Raj Khera’s list above/below is a great one and I can’t add any more value to it.

Just one meta-learning: guide your customers to buying the right edition for them.

Most customers want to be told — in a nice, non rip-off-y, fair way — which edition to buy. Most customers don’t want to be ripped off, but they also don’t have too much energy to game the system. They want to quickly find a fair price for the version of the product best suited to them.

Maybe let your F500 prospects know that sure, they can buy a single seat. They can. We still want you. But … the Global Edition (or whatever max edition) is the right one for them and what we recommend.

Salesforce below says:

  • up to 5 users can use the much cheaper Essentials CRM (which is fairly crippled / limited) at $25/user. This says to big companies, this edition ain’t for you. Which Essentials absolutely isn’t. You cannot run any meaningful sized sales team on Essentials. This isn’t super clear to a newbie but it’s clear enough to minimize friction in the sales process.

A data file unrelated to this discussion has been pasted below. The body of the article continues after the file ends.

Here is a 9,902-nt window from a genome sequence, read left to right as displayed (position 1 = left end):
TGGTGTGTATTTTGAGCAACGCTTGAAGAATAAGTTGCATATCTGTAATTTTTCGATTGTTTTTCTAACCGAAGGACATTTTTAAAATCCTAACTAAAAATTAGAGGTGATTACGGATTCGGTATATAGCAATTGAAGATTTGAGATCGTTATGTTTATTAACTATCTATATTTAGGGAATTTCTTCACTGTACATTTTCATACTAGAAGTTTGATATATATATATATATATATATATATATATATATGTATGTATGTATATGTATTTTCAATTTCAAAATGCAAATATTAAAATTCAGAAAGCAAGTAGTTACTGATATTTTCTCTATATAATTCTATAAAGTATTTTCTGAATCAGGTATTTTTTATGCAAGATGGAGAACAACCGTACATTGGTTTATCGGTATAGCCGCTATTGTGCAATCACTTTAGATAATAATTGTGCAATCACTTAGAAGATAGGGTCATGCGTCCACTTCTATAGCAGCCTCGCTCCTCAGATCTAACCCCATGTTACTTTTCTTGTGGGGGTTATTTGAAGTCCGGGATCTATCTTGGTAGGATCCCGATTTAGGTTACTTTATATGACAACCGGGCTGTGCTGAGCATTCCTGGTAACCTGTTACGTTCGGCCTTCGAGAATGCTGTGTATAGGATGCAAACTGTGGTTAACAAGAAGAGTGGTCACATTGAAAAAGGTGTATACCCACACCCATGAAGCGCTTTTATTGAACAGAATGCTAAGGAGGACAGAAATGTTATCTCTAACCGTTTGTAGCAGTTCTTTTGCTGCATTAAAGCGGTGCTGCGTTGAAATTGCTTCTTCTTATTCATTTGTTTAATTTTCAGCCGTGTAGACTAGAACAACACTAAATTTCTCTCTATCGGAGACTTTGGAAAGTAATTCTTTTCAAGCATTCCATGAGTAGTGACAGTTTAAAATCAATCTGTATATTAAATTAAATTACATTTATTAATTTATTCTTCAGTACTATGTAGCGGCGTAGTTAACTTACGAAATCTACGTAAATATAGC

• Professional is the entry point for “real” Salesforce CRM (but it is also limited and missing key features bigger companies will want) at $75/user. You’ll later find you’ll bump up against many of its limitations and gaps. But it is an OK place to start.
  • Enterprise is the Most Popular at $150/month. Most Popular is indeed accurate and tells the prospect a lot. Because Enterprise basically does everything an ordinary organization “just” wanting to run Sales Cloud would need. But you can indeed start with Professional and migrate to Enterprise later to save short-term money. It’s OK.
  • And there is also an edition for the Power User at $300/month that you’ll end up wanting if you build a bunch of custom apps on the platform, among other things. It’s not initially clear why you’d want to pay that much, and in fact that’s OK. You’d have to have deployed Salesforce before to understand the benefits of Unlimited. But if you have, you might well pick Unlimited.

Is this perfect? Nothing is. Is it perfectly clear? No. But it guides the buyer to more or less the right edition up front, without telling them they cannot buy a different or a lesser one.

The sales rep then fills in the gaps.

Most prospects will naturally gravitate toward the right edition if you guide them there. Most of the rest, the sales team if trained properly will get them there. A few will buy the wrong edition anyway. It’s OK if you help them nicely upgrade later.

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